There are as yet no age data to confirm that our tholeiitic clasts represent Jurassic magmatism of the BRO, as proposed here. Instead the timing of this suggested extensional magmatism in a forearc setting is based on the documentation of boninite dikes cutting massive and layered gabbro in the BRO (the likely source of our tholeiitic clasts). If our tholeiitic clasts are truly representative of the BRO gabbro, it would mean that they are older than the Early Jurassic boninite clast (196 Ma)

  • (3)

    There are known examples of boninite dikes in the BRO, but as yet no published ages to correlate them with our boninite clast

6.5. Tectonic Implications for Long-Lived Arcs and Arc-Accretion in the Region

Other accreted Late Triassic and Early Jurassic island arcs in the North American Cordillera include the Talkeetna arc in south-central Alaska, and the Stikine and Quesnel terranes in the British Columbia. As in our study, these subduction-related rocks also have juvenile initial isotope compositions (e.g., highly positive εNdi and low initial Sr isotope ratios) indicating little or no involvement of continental crust [7476]. O’Brien et al. [11] suggested the remnants of Middle Triassic to early Late Jurassic island arc material preserved in the Yukon-Koyukuk basin sediments was a northward continuation of an oceanic arc system that included all the arc terranes mentioned above. They proposed that this regional oceanic arc system developed offshore of North America and was later emplaced onto the North America continental margin due to craton-ward subduction.

An oceanic plateau-island arc collision, similar to what has been proposed for the BRO and Angayucham terrane, has also been implied for the Quesnel terrane in the North American Cordillera. Lapierre et al. [77] suggested that the Cache Creek terrane, a Late Triassic oceanic plateau in the south-central British, collided with the Quesnel Arc before accretion onto the North American margin. The radiogenic lead and positive εNd values of the Angayucham samples are shown with the basalts of the Cache Creek terrane (Figure 10). The matching age and isotopic composition of the Angayucham terrane with the Cache Creek terrane is consistent with their derivation from a similar mantle source. Lapierre et al. [77] concluded that Late Triassic plume-related Cache Creek Terrane documented a Permian to Triassic event of major plume activity. It is possible that the Angayucham terrane also documents this event and might represent a part of the Cache Creek oceanic plateau; however, the timing of the Cache Creek collision with the Quesnel arc has been suggested to be Early Jurassic, which is earlier than the suggested Middle-Late Jurassic collision of the Angayucham terrane with the Jurassic BRO accompanied by our suggested Late Triassic island arc. The occurrence of other Late Triassic and Early Jurassic island arc terranes and oceanic plateaus in the North American Cordillera suggests that our Late Triassic island arc, the BRO, and Angayucham terrane were once part of a complex system involving oceanic plateaus/islands and intraoceanic arcs developing outboard of the North American paleomargin, similar to today’s southwestern Pacific margin.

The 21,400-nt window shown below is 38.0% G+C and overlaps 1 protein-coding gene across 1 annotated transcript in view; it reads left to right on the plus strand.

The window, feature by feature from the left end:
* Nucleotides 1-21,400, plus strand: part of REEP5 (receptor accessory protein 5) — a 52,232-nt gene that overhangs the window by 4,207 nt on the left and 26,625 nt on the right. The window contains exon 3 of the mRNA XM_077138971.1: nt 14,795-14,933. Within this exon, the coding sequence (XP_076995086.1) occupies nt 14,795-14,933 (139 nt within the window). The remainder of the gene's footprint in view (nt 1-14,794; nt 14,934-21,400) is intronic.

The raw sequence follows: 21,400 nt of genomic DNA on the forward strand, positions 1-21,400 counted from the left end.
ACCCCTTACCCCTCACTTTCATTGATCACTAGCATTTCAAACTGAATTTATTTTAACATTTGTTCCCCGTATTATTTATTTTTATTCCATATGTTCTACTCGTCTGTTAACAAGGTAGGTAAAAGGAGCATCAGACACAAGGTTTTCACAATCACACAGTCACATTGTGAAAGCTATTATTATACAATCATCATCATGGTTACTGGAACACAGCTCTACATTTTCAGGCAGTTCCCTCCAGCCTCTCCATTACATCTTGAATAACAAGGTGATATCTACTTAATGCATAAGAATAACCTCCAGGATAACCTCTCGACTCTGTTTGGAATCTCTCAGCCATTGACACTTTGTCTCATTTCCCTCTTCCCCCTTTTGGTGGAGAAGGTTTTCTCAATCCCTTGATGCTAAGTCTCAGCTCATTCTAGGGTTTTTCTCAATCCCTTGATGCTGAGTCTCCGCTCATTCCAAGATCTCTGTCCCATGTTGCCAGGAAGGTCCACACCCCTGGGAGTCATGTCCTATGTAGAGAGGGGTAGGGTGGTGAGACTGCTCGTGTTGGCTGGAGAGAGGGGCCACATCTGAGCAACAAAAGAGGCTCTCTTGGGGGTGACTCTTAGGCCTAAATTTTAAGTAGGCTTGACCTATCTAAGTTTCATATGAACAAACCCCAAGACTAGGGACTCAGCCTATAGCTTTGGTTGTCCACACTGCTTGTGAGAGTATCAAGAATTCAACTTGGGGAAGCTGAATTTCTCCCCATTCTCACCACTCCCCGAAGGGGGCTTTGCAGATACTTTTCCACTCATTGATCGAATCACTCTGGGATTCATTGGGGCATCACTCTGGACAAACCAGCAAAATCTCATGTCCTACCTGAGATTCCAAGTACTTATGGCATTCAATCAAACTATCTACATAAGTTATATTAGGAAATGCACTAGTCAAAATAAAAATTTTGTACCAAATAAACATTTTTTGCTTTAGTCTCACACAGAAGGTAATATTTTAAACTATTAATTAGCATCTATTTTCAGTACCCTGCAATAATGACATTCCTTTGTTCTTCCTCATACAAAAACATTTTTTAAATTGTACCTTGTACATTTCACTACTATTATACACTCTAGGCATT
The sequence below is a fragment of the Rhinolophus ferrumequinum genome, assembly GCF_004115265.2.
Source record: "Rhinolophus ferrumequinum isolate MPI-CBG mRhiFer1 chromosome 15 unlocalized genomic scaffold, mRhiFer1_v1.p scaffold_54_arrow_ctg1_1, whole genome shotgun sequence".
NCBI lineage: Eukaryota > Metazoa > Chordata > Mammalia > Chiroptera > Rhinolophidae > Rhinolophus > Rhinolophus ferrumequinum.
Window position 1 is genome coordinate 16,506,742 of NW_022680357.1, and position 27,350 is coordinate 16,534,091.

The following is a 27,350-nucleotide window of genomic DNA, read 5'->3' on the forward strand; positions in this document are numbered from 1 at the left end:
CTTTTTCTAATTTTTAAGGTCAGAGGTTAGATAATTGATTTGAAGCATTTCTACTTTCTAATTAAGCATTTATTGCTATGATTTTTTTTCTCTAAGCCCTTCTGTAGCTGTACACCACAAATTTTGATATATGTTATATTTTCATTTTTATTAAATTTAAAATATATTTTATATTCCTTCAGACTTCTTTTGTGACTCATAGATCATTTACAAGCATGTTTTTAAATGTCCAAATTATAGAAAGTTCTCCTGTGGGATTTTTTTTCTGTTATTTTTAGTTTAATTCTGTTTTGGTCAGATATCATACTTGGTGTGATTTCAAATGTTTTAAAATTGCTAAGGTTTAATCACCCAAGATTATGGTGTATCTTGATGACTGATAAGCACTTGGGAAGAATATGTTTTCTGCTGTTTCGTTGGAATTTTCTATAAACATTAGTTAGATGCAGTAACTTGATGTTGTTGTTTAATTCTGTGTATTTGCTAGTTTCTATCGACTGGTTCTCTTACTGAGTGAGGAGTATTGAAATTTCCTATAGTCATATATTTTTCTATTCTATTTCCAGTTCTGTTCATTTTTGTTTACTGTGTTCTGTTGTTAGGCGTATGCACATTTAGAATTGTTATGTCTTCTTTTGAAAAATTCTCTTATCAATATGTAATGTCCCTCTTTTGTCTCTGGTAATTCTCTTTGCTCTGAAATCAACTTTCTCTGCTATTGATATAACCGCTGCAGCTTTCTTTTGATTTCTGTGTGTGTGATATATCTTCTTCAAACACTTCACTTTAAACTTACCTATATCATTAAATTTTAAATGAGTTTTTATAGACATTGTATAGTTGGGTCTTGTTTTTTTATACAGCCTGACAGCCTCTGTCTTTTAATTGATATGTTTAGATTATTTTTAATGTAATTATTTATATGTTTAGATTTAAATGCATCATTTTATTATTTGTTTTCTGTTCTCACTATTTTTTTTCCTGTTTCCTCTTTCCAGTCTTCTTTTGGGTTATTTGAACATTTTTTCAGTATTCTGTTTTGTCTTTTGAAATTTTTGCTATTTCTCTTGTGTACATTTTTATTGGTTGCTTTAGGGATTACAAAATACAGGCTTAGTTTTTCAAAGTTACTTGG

Our new whole-rock major, trace, and isotopic geochemistry, combined with U-Pb zircon crystallization ages, for igneous conglomerate clasts from the northeastern Yukon-Koyukuk basin, and outcrop samples of the Angayucham terrane have the following implications.

  • (i)

    The igneous clasts document Late Triassic (231 Ma and 214 Ma), Early Jurassic (196 Ma-181 Ma), and late Middle Jurassic (164 Ma) subduction-related magmatism, while the Angayucham terrane samples are unrelated to subduction. The subduction-related clasts have chemistry that suggest they are more likely related to the Brooks Range ophiolite than the Angayucham terrane

  • (ii)

    The geochemistry and age data imply that the clasts may have been part of a long-lived subduction zone that was active in the Late Triassic and throughout the Middle Jurassic. The clasts record several magma types such as mature island arc calc-alkalic, extensional MORB-IAT transitional, and boninitic magmatism. All possibly generated at different times but associated with a single subduction zone that was affected by slab rollback